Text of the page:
Do you like getting dental work done? Not many people do. In fact, lots of people have an irrational fear of going to the dentist due to the sounds of the machinery and pain associated with certain treatments. However, everyone knows that taking care of your teeth should be a top concern.

One of the main issues with dental care is the price. Many people don’t have dental insurance and treatments can become very expensive very quickly. Add to that the fact that most dental treatments require multiple visits to the dentist over a period of time. This all equals a lot of time and money.

For these reasons, more and more people are turning to dental tourism.  The significantly lower price can be a major attraction for anyone needing to have dental work done. While the financial benefits can be very appealing, unfortunately there are many issues to consider regarding dental tourism. Let’s discuss some of the risks and dangers involved in having dental work done out of the country.

Will My Dental Work Really Be Cheaper Abroad?

The quick answer to this question is yes. The price that you are quoted for the treatment itself will most likely be substantially lower than in your home country. This is due to lower salaries and taxes, as well as the comparable costs of insurance, rent, schooling, and even equipment.

Don’t get too excited yet. There are many more costs to take into account when deciding to have treatment done outside of your home country. Don’t forget that you will have to travel (most likely by air) and stay in a hotel or other accommodations. Additionally, it’s very likely that you will have to return to the clinic multiple times in order to complete your treatment. This will, of course, cause the final price to rise substantially.

Some clinics will try to finish your treatment in one round. This can be risky for certain types of treatments and is likely unprofessional as well.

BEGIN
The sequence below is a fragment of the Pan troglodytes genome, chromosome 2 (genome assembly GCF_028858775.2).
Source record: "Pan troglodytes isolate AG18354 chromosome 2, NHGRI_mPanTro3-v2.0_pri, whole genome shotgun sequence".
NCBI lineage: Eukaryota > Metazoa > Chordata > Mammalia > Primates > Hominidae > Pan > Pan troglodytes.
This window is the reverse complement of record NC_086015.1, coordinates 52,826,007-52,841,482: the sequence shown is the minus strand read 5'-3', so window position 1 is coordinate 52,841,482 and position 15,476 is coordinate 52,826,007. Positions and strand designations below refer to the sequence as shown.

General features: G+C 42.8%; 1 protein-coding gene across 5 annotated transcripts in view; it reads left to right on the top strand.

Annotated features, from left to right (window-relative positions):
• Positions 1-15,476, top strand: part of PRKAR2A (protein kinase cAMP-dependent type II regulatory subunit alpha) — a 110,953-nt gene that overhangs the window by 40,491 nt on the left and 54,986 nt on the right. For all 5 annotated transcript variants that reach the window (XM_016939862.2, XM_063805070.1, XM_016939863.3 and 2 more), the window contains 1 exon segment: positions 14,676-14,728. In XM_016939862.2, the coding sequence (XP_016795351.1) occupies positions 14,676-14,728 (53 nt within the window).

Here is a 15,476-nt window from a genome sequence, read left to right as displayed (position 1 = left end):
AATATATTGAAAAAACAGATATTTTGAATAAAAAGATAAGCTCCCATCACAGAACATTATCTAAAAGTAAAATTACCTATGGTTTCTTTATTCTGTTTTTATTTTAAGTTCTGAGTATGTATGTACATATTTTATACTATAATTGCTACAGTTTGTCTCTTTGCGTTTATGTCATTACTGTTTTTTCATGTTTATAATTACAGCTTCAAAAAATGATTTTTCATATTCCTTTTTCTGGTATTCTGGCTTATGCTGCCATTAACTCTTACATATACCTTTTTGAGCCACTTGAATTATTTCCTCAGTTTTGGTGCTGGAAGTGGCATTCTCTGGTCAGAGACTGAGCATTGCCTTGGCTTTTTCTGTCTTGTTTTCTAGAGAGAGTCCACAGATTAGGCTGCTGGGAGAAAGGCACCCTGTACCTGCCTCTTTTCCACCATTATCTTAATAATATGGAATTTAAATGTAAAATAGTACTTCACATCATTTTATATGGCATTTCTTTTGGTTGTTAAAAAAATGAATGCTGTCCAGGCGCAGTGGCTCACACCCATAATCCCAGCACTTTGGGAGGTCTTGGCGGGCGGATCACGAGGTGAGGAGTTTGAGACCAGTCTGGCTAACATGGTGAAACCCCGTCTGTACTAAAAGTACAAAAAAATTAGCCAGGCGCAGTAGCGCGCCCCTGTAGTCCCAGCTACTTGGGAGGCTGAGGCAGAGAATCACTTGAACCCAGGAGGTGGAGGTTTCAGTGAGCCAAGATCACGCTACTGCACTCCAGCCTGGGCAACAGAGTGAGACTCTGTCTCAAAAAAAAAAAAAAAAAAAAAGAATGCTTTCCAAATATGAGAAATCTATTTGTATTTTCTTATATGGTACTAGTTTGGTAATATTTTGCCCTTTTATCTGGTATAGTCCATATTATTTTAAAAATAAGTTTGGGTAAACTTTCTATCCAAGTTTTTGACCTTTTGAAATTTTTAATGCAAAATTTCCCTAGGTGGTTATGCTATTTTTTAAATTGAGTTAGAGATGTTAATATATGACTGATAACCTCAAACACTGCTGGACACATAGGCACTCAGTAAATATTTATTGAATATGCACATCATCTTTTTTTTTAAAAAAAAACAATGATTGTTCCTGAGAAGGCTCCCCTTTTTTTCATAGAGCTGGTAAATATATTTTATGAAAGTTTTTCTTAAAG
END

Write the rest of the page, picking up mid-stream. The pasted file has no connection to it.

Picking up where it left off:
Depending on the country you travel to, rules and regulations regarding treatment standards may be lacking or poorly enforced. Make sure to research the clinic you are interested in thoroughly. Check what safety regulations they have in place, what medications they use and who their dentists are and where they were trained.

Can Something Really Go Wrong?

Yes! One of the scariest parts of dental treatments is that issues can arise days, months or even years after the treatment itself. Therefore, you may have no idea if you’ve had a successful treatment for a long time.

Patients can develop infections due to inadequate procedures. If you have an implant done, the area can become inflamed and over time the new tooth can fall out. Other procedures can cause nerve problems and swelling over time if carried out improperly.

The materials used in your mouth are also of critical importance. For example, when you have a crown done, it’s important that it be made of porcelain to prevent infection. Some clinics will use plastic, to bring down the cost, putting the patient at great risk.

Dental Tourism: Proceed With Caution

The bottom line is that dental tourism can be dangerous, even if it saves you some money. If, however, you did undergo dental treatment abroad and the results were substandard, MyChargeBack may be able to help you get your money back. Contact us for a free initial consultation to determine if your case meets the criteria.

Medical Tourism for Senior Citizens

Medical tourism around the world is a booming trend that can be seen especially among geriatric patients. As patients get older, more and more health issues tend to arise. Taking care of these issues at home can often be expensive, with long wait times for professionals. Sometimes, issues are urgent and simply can’t wait, putting patients in an uncomfortable situation.

Medical tourism can often seem like a good option for the elderly. The availability of procedures, up and coming medical centers throughout the world, and particularly the lower price tag can make this an attractive choice.

Unfortunately, there are also many risks and potential problems in having medical procedures done abroad, far from home. In this post, we will outline some of these specific issues relating to geriatric medical tourism.

Geriatric Procedures Abroad: What Can Go Wrong?

Elderly patients look abroad for a wide variety of procedures. Specialized health care and surgical procedures are the most common.

Despite the seemingly attractive price tag, there are many disadvantages to flying abroad to take care of your medical problems. The first has to do with regulations in other countries. Some countries are lacking in legislation, regulations and enforcement. This means that there may be a black market for medical supplies or even organs. It could also mean that the procedures are not regulated and therefore the quality of care is unknown.

Another issue with geriatric procedures is that the elderly are considered a more vulnerable population. This means that they may be the target of crime or other scams while traveling, especially when still having to recover from medical procedures.

Travel can also be difficult for elderly patients. Long plane flights can cause other health issues. It may also be difficult to travel home while you are recovering.

Buying Medications Abroad